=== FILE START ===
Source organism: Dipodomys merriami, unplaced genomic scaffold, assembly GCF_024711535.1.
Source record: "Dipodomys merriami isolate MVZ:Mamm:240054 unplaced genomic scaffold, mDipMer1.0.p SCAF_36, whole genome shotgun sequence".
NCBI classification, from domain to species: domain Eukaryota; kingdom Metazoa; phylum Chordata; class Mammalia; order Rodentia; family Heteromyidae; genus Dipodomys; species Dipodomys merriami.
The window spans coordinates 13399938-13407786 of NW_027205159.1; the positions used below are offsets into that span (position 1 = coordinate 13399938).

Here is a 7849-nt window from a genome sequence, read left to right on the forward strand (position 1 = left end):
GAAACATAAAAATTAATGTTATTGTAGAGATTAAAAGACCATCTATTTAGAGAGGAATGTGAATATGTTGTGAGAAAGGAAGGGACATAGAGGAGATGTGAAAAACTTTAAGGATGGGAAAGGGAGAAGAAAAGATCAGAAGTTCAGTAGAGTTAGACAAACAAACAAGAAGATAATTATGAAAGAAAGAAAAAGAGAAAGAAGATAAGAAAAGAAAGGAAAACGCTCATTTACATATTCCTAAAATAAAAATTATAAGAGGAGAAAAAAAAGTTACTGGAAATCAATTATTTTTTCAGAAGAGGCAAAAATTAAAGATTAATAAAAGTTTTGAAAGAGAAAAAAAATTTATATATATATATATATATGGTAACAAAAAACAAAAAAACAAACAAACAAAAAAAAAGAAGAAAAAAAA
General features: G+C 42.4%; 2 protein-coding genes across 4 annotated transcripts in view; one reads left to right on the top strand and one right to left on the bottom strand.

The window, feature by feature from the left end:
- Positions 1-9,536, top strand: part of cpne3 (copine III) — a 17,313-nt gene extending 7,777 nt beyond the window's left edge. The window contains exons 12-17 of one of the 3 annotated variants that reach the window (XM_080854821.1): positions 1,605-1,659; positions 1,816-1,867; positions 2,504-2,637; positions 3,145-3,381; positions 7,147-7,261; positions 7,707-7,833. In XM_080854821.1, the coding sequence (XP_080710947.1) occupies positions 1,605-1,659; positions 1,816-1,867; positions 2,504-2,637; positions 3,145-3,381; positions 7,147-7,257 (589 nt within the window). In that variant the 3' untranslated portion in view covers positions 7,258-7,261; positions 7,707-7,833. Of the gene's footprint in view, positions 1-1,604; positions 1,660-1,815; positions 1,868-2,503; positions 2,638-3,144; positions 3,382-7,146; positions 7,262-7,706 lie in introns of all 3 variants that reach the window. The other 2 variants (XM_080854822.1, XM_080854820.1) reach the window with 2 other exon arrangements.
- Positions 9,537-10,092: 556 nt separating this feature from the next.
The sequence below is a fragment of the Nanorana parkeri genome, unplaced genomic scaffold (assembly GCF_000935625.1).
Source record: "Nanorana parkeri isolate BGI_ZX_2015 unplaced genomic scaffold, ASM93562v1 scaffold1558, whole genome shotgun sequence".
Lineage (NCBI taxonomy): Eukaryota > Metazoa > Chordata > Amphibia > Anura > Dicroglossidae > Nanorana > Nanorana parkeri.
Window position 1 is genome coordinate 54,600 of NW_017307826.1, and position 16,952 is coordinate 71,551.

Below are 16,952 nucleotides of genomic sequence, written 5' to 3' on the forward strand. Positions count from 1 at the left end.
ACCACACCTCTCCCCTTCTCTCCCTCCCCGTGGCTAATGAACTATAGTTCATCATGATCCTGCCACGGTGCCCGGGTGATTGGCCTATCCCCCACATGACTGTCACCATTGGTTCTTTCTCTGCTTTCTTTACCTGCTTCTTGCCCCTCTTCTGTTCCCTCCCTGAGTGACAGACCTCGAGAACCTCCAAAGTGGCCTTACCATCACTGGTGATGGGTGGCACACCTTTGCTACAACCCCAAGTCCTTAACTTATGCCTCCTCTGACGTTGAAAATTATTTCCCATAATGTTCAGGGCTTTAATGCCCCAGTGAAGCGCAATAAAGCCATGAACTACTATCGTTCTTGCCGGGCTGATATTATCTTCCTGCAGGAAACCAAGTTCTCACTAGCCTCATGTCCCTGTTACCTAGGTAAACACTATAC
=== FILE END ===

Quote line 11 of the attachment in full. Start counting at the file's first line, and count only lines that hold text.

The sequence below is a fragment of the Nanorana parkeri genome, unplaced genomic scaffold (assembly GCF_000935625.1).